Skip to main content

Trinity College Dublin, The University of Dublin

Menu Search

You are here Courses > Postgraduate > MSc in Applied Social Research > Course Staff

Course Staff

Dr. Paula Mayock is the Course Director of the Masters in Applied Social Research and also delivers the Qualitative Research Methods and Research Ethics Module. Dr. Philip Curry delivers the Quantitative Research Methods Module, while Ms. Daniela Rohde and Ms. Siobhan Scarlett teach quantitative research analysis techniques using SPSS. Dr. Catherine Conlon teaches Research Design and Dr. Brid McGrath teaches Accessing Resources.

Dr. Paula Mayock

Dr. Paula Mayock isan Assistant Professor at the School of Social Work and Social Policy and Senior Researcher at the Children's Research Centre, Trinity College Dublin. She is a qualitative methodologist with a particular interest in biographical and qualitative longitudinal research methods and is currently Course Director of the Masters in Applied Social Research. Her research focuses primarily on the lives and experiences of marginalised youth, covering areas such as homelessness, drug use and drug problems, sexuality, and mental health. Paula is the recipient of numerous research awards from statutory and voluntary agencies (e.g. Department of Children and Youth Affairs, Health Service Executive, Crisis Pregnancy Agency, Homeless Agency, National Office for Suicide Prevention, Gay and Lesbian Equality Network, Dublin Region Homeless Executive, Focus Ireland). She is a NIDA (National Institute on Drug Abuse) INVEST Post-doctoral Fellow (2006-07) and an IRC (Irish Research Council) Research Fellow (2009-10). She was also the recipient of an IRCHSS 'New Ideas' Award (2011). Paula is the author of numerous articles, book chapters and research reports. She is an Assistant Editor of the international journal Addiction and the founder and chairperson of the Women’s Homelessness in Europe Network.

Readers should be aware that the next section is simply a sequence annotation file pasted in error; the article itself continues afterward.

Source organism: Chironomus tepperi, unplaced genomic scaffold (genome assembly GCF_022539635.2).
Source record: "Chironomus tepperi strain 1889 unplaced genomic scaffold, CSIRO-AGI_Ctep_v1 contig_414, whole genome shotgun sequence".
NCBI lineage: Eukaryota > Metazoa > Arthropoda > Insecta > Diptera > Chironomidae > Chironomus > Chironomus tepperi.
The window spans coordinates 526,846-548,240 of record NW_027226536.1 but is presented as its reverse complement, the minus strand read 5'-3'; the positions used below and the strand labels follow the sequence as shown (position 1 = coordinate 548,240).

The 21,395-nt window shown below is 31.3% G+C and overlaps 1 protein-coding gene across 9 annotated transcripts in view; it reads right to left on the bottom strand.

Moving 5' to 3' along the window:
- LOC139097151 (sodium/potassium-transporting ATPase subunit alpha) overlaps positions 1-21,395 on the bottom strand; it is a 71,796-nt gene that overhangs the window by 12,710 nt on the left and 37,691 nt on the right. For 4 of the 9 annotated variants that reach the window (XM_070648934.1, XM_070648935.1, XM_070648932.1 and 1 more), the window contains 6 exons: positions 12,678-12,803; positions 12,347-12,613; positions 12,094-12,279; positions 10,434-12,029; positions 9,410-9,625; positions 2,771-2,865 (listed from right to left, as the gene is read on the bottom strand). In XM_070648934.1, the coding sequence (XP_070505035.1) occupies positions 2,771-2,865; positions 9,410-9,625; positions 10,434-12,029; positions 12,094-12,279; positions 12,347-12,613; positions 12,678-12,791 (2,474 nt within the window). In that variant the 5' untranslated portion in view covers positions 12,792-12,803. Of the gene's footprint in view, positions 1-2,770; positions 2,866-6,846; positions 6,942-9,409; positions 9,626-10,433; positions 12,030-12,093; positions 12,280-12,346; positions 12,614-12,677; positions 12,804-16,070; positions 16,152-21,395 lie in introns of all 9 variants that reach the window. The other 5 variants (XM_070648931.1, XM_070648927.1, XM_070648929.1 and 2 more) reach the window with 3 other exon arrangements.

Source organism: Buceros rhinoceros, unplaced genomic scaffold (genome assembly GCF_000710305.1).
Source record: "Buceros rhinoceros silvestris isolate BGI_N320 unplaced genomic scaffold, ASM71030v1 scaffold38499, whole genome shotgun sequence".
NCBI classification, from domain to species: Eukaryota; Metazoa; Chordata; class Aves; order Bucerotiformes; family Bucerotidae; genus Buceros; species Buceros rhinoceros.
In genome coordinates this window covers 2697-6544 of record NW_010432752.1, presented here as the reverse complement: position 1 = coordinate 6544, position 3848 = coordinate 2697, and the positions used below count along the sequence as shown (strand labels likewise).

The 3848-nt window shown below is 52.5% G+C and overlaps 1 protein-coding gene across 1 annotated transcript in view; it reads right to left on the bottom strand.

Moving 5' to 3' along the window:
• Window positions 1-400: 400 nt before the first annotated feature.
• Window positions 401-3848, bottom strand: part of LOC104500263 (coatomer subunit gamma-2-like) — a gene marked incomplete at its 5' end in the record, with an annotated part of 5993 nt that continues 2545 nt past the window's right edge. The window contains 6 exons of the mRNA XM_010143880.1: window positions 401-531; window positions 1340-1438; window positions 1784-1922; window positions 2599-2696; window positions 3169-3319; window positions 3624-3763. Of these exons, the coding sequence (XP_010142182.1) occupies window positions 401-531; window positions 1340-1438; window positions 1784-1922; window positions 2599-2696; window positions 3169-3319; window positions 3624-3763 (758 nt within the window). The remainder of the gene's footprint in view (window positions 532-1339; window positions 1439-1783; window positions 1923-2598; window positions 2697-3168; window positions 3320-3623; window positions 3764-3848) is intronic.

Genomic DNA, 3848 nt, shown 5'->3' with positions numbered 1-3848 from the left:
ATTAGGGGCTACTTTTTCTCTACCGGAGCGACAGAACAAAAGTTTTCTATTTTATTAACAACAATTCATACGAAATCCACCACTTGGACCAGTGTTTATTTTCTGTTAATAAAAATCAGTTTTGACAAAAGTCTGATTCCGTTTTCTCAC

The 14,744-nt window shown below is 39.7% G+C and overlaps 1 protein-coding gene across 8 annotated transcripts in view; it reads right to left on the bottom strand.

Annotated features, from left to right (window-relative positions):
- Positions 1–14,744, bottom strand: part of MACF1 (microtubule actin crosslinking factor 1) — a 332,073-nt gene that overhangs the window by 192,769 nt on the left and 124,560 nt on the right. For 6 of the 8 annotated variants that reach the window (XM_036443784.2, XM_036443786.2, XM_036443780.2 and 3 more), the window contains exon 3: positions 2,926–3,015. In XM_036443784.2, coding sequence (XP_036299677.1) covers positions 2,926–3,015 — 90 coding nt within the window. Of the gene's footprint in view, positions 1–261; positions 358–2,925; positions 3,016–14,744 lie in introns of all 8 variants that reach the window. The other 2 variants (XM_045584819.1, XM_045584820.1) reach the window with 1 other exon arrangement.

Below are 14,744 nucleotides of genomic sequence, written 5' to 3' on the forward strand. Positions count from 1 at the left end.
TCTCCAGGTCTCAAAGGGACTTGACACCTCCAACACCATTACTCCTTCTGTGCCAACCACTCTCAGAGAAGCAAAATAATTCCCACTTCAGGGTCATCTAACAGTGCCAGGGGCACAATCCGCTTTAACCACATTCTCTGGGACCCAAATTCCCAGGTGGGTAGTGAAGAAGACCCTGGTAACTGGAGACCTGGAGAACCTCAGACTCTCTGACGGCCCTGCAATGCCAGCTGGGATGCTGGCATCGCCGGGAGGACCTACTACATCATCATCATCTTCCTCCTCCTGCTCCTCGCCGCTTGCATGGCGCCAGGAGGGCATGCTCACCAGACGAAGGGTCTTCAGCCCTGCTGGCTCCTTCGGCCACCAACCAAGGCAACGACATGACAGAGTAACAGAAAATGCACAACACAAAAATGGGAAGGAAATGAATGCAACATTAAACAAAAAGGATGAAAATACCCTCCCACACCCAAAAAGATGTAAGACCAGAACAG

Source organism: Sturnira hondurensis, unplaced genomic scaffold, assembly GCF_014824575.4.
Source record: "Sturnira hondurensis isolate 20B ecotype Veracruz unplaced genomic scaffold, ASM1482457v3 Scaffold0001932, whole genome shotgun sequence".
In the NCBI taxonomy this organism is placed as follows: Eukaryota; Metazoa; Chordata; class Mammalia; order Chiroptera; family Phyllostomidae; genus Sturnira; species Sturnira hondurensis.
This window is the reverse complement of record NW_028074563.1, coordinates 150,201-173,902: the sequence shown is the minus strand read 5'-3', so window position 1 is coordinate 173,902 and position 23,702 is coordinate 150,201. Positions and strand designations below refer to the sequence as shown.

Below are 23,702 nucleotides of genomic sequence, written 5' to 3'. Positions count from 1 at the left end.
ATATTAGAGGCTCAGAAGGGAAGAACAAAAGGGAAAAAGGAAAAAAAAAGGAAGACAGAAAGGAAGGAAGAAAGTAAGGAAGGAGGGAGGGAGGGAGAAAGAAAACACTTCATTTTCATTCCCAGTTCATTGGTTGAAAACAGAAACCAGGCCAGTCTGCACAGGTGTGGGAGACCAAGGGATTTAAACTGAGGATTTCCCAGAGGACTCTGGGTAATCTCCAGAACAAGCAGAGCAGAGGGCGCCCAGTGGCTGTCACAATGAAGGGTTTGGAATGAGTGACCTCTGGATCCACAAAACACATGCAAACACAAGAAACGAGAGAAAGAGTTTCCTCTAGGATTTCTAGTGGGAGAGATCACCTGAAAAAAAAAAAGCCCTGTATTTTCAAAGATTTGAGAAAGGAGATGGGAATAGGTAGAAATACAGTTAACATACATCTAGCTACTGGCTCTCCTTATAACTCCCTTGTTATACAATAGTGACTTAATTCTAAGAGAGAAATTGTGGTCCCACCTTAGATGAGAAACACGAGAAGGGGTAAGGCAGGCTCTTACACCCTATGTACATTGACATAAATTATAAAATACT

Dr. Philip Curry

Dr. Philip Curry is a social psychologist and Assistant Professor at the School of Social Work and Social Policy, Trinity College Dublin. He teaches quantitative research methods to students of the Masters in Applied Social Research and Psychology to undergraduate Social Work students. His research focuses on the perspectives, experiences and behaviours of children and young people in relation to migration and diversity. He is particularly interested in empirical evaluation of policy initiatives to enhance inter-ethnic relations among children, the driving question behind his research being to determine what children, schools and communities can do to ensure that all parties get the most out of multi-cultural societies.

Dr. Catherine Conlon